NEW DELHI, Nov 16 (Reuters) - Indian authorities are
investigating claims that Wal-Mart Stores Inc. violated
foreign exchange rules when it invested $100 million in a
domestic unit owned by its wholesale joint-venture partner, a
law enforcement official said.
An Indian lawmaker first raised the allegations in a letter
to the prime minister in early September, and the complaint was
subsequently passed from one government department to another
without action being taken.
Wal-Mart, the world's largest retailer, has denied any
wrongdoing. The allegations relate to the company's complex
investment through debentures -- which could later be converted
to an equity stake -- at a time when direct ownership by foreign
firms was prohibited.
"Yes, the Enforcement Directorate has initiated an
investigation into the allegations against Wal-Mart," a senior
official, who declined to be named, told Reuters on Friday.
The Enforcement Directorate, an elite agency that falls
under the finance ministry, investigates financial crimes.
"The probe is at an early stage and therefore (it is)
difficult to say what the outcome will be," the official said.
News of the investigation comes at a bad time for the
Congress Party-led minority government, which is preparing to do
battle with opponents in parliament next week over its decision
to allow foreign companies into India's retail sector. The
furore could derail parliamentary proceedings.
Parties opposed to the new retail policy, which include some
government allies, may use the investigation to fan suspicion
among supporters against foreign retailers including Wal-Mart
whose entry is seen threatening the livelihoods of local
mom-and-pop store owners.
Arkansas-based Wal-Mart has repeatedly denied the
"The central government has sought certain information and
clarification, which has been provided by us. We are not in a
position to offer further comments as the matter is before the
courts," a Wal-Mart spokesman said on Friday.
India liberalised its retail sector in mid-September to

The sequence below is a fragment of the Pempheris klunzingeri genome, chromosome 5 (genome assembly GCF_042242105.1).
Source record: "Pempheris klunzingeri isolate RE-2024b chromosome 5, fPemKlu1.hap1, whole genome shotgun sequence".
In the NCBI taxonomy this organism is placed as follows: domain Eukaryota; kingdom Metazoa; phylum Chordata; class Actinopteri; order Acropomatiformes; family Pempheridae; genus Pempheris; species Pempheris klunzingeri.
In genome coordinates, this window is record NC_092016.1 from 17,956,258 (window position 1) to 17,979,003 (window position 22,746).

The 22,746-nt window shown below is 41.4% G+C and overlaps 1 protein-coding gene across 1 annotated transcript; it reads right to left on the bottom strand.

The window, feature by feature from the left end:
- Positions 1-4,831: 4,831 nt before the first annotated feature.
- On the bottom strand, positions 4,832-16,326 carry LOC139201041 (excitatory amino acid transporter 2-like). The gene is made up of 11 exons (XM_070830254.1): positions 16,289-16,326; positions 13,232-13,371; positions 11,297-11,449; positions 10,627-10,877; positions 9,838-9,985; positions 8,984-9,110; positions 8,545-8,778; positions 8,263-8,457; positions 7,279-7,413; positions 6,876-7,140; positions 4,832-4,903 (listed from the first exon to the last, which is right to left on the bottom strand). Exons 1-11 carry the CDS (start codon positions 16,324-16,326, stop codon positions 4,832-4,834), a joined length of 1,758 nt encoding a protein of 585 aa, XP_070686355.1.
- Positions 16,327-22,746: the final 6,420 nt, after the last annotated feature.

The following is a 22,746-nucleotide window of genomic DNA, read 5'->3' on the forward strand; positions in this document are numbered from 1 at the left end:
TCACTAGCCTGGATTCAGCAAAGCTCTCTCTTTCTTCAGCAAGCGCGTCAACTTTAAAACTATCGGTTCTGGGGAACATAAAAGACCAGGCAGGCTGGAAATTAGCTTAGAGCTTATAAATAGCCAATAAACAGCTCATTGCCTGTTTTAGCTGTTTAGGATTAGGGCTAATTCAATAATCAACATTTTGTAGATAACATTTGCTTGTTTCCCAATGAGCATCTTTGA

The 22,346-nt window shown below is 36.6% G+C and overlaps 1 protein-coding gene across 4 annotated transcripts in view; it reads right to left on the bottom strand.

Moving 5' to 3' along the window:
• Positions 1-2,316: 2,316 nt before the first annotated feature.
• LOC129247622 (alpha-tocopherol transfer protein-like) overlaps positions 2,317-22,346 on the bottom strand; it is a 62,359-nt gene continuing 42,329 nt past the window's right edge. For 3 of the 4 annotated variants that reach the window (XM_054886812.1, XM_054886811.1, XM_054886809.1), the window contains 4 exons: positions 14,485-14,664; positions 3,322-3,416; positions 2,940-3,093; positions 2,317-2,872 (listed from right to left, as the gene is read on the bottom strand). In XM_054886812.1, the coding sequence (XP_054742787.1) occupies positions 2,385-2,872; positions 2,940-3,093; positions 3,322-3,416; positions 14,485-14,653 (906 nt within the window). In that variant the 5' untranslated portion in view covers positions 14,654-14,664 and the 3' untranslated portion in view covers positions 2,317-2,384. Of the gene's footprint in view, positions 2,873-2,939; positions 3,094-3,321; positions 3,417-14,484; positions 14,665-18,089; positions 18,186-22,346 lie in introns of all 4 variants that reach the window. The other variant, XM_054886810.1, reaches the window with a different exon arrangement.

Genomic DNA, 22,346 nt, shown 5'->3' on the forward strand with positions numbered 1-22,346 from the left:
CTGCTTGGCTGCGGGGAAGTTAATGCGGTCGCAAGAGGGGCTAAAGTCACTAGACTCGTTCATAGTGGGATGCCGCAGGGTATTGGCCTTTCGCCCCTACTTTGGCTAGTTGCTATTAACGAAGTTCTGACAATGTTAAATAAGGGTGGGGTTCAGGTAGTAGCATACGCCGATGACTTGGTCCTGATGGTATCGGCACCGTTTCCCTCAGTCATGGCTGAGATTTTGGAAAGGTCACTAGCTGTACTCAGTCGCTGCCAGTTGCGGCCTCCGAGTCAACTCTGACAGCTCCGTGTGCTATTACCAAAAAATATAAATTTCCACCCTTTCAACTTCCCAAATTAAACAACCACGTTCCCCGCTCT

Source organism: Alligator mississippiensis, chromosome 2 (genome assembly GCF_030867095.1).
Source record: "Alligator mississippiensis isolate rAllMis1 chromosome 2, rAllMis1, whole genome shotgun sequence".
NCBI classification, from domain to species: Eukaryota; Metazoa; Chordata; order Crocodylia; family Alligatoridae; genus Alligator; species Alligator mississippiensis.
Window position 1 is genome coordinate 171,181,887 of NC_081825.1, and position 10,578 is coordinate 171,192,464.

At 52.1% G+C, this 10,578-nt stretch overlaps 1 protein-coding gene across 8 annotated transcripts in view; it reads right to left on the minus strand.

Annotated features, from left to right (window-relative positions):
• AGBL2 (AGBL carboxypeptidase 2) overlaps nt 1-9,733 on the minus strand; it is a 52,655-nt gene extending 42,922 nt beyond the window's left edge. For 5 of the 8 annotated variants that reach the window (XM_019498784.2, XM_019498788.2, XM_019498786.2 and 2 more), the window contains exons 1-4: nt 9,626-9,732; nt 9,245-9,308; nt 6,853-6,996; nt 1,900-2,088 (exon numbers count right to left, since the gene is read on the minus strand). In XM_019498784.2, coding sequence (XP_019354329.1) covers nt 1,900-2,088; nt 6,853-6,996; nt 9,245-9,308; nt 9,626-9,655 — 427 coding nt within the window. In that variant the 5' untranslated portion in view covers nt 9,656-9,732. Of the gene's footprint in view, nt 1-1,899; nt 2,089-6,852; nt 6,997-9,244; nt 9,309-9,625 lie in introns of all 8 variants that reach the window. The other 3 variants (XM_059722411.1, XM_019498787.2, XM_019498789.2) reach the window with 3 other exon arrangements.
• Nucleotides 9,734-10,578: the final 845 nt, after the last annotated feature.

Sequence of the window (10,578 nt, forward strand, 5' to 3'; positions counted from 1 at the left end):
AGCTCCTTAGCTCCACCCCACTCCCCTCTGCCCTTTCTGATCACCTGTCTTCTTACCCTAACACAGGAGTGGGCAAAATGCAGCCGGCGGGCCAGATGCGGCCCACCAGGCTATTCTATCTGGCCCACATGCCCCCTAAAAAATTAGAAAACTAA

allow global superstores to buy stakes in Indian companies - one
of a number of big-ticket reforms passed in September by Prime
Minister Manmohan Singh to revive a sluggish economy.
Previously, foreign retailers were only allowed to invest in
HEADACHE FOR WORLD'S LARGEST RETAILER
Wal-Mart was the most vocal advocate for the change and has
said it expects to open its first retail store within 18 months.
M.P. Achuthan, a member of the Communist Party of India that
opposes foreign direct investment in retail, accused Wal-Mart of
investing $100 million as early as early 2010 in a multibrand
In September, Achuthan raised the issue in parliament,
questioning Wal-Mart's role in Easyday stores, which are
controlled by Bharti Enterprises, its partner in a wholesale
India's commerce minister answered that Wal-Mart, via its
Mauritius arm, held debentures that are convertible into a 49
percent equity stake in Cedar Support Services, the company
previously known as Bharti Retail Holdings that holds Easyday.
The law enforcement official confirmed that the Enforcement
Directorate was looking at Cedar.
"The main part of this investigation will be whether they
(Wal-Mart) offered a credit line. They have not made an equity
investment directly, but even if they offered a credit line, you
cannot do that," said Harminder Sahani, managing director at
Wazir Advisors, a retail consultancy.
Wal-Mart's Indian partner, Bharti Enterprises, has also
denied the allegation.
"We are in complete compliance of all regulations. All
details have been shared with the relevant authorities," a
Bharti Enterprises spokesman said.
The news came a day after Wal-Mart reported disappointing
quarterly sales and as it announced internal inquiries or
investigations into bribery allegations in Brazil, China and
India - additions to its original probe in Mexico.
The Indian law enforcement official said the probe was being
carried out under the Foreign Exchange Management Act (FEMA),
which regulates domestic currency markets, including foreign
direct investments and capital transactions.
The official said the agency had asked for documents on
Wal-Mart's operations in India from the RBI and the Foreign
Investment Promotion Board (FIPB), which clears foreign
"The way company affairs work in India, very little is seen
as a criminal offense. So even if there are some violations,
companies are usually asked to pay a penalty and they are
allowed to carry on with their business," said
Sahani of Wazir Advisors.